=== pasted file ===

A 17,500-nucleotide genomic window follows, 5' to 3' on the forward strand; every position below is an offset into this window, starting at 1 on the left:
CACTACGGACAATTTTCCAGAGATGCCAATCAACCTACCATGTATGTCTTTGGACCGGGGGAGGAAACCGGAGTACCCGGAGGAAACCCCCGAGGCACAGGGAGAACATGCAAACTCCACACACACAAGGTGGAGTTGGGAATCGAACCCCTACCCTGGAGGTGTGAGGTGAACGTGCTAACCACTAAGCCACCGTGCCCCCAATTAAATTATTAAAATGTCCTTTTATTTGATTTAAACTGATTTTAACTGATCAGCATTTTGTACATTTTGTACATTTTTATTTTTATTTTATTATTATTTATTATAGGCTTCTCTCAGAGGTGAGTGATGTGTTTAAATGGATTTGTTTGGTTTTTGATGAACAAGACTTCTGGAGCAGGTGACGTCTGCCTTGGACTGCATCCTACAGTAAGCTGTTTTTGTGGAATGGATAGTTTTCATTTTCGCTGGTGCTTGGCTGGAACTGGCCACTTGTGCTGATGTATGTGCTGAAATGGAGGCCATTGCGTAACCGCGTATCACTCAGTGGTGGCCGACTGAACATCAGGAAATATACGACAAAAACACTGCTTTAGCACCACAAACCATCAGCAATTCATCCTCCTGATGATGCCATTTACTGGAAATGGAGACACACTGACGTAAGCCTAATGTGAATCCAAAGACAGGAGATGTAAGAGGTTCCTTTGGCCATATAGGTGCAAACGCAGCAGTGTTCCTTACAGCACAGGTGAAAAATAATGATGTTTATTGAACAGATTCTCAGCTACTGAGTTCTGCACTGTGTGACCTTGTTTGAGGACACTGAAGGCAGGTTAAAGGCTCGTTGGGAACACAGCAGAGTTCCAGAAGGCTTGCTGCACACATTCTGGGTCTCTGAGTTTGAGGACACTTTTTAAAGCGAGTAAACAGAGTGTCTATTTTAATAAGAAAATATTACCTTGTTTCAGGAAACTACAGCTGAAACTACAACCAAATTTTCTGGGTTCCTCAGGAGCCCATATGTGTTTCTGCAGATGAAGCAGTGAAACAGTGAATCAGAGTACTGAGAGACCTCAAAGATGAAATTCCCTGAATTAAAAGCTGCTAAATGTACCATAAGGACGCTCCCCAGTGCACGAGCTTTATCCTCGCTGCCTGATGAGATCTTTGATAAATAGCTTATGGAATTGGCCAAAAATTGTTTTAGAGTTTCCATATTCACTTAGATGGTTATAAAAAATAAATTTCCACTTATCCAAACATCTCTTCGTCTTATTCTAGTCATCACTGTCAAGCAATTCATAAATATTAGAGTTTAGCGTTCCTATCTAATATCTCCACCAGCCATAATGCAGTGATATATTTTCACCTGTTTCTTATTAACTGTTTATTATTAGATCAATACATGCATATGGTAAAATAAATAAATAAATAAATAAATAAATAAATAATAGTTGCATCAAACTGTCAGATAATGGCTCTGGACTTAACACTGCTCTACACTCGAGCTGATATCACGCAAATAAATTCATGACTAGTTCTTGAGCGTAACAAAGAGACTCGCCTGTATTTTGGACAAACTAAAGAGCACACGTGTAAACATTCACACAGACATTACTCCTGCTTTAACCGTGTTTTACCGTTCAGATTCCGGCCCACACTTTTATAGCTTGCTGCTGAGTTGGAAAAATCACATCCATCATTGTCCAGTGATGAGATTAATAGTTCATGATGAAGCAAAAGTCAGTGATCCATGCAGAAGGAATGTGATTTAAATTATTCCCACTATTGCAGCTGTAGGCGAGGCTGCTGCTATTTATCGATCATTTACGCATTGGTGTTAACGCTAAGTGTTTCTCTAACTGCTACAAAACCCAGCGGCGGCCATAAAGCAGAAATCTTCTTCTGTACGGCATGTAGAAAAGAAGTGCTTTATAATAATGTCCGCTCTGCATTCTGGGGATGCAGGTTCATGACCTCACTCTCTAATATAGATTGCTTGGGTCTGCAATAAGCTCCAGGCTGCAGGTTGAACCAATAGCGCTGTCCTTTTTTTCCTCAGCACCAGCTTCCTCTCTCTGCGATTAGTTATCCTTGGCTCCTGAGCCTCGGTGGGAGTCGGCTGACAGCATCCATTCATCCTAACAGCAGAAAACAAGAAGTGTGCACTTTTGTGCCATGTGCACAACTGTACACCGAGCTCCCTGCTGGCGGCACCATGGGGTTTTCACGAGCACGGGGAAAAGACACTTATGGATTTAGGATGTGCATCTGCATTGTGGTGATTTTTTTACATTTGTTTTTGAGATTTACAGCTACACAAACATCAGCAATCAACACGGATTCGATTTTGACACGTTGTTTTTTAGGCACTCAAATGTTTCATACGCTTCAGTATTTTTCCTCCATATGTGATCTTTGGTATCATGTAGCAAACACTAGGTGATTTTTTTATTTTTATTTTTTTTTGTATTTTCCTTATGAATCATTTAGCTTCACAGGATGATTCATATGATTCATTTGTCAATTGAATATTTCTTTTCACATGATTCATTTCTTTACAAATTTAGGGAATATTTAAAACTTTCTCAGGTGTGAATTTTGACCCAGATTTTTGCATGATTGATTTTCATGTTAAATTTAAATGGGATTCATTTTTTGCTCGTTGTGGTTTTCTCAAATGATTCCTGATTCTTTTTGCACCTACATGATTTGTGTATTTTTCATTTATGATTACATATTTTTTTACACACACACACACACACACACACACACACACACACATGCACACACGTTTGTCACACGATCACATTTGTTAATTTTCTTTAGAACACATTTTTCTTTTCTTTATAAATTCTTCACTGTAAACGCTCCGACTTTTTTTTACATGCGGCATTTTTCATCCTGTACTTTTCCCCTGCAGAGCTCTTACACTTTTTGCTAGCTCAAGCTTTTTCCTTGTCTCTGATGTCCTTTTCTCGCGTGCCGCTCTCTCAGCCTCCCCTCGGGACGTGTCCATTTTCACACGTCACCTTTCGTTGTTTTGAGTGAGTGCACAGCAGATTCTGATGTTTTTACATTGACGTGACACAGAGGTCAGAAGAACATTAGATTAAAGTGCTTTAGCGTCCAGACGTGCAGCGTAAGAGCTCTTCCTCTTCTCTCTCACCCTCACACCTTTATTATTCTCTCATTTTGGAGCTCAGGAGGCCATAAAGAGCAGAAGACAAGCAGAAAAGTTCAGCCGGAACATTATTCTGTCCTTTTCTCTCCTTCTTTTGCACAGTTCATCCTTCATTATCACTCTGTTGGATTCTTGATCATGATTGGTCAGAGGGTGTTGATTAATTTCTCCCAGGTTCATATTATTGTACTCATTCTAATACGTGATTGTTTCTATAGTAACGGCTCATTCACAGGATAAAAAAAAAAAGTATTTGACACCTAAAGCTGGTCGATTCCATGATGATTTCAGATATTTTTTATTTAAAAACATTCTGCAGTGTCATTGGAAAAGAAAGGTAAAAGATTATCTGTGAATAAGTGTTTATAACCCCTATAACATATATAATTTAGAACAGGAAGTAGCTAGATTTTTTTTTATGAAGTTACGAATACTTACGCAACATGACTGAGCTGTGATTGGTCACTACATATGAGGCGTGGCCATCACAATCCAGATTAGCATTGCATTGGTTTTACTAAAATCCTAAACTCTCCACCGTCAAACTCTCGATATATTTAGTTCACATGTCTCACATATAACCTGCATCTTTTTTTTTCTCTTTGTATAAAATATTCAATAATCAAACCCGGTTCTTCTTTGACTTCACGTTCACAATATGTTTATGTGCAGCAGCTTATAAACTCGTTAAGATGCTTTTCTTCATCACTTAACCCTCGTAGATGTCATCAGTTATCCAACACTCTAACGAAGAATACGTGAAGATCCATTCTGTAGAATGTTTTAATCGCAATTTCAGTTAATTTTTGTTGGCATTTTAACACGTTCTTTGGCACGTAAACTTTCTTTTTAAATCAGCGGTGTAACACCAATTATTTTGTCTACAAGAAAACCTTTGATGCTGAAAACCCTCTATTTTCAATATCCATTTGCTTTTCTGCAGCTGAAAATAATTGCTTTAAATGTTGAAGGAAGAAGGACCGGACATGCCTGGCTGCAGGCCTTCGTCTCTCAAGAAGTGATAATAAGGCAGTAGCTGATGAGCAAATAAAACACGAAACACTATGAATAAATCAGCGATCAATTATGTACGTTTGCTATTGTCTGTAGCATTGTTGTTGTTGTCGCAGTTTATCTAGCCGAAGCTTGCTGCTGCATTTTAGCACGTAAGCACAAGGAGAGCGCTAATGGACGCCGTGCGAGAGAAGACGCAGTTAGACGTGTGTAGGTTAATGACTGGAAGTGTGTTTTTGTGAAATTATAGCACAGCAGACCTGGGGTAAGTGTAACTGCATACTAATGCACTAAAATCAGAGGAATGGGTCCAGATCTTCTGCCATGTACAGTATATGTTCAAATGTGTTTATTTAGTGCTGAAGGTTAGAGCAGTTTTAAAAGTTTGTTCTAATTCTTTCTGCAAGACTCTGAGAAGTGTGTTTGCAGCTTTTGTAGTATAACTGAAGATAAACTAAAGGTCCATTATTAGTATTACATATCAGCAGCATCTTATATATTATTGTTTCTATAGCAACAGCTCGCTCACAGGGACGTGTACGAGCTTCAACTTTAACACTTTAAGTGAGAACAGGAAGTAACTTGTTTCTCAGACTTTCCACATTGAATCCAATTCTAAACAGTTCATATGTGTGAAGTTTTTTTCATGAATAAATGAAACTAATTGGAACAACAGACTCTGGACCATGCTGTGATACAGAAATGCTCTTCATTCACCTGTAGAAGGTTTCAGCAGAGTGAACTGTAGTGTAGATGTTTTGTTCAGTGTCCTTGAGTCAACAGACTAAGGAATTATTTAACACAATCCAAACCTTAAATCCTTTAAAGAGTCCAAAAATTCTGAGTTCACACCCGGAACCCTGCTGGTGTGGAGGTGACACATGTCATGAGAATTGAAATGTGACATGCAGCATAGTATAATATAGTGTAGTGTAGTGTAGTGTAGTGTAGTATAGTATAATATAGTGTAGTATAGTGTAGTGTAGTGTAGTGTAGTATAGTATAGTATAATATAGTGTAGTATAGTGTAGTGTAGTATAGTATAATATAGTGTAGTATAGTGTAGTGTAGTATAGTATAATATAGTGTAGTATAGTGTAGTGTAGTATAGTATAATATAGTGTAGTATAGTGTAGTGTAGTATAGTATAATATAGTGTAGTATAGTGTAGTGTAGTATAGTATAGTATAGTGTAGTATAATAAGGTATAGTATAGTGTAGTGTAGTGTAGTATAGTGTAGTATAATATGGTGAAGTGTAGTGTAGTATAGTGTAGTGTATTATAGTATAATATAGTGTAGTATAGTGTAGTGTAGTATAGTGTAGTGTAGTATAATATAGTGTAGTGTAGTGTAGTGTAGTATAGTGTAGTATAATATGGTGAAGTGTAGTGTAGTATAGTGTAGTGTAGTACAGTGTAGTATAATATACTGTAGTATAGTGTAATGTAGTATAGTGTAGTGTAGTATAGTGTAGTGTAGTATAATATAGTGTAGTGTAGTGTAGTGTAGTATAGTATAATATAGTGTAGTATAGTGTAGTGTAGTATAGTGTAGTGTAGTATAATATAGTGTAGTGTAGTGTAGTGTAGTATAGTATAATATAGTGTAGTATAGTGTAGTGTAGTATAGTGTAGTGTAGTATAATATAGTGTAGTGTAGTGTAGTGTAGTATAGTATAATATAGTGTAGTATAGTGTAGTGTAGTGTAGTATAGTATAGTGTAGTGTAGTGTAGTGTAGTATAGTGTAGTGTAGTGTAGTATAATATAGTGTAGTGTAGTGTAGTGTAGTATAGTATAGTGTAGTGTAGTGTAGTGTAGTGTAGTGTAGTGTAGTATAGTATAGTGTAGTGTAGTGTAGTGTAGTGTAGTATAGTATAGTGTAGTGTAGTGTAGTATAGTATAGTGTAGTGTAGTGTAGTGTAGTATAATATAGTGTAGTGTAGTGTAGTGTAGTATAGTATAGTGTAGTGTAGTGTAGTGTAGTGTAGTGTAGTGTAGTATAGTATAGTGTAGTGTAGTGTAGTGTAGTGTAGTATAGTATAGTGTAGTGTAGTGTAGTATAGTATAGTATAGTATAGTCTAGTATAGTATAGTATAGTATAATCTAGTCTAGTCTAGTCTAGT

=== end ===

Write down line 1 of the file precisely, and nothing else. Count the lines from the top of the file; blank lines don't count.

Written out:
A 17,500-nucleotide genomic window follows, 5' to 3' on the forward strand; every position below is an offset into this window, starting at 1 on the left: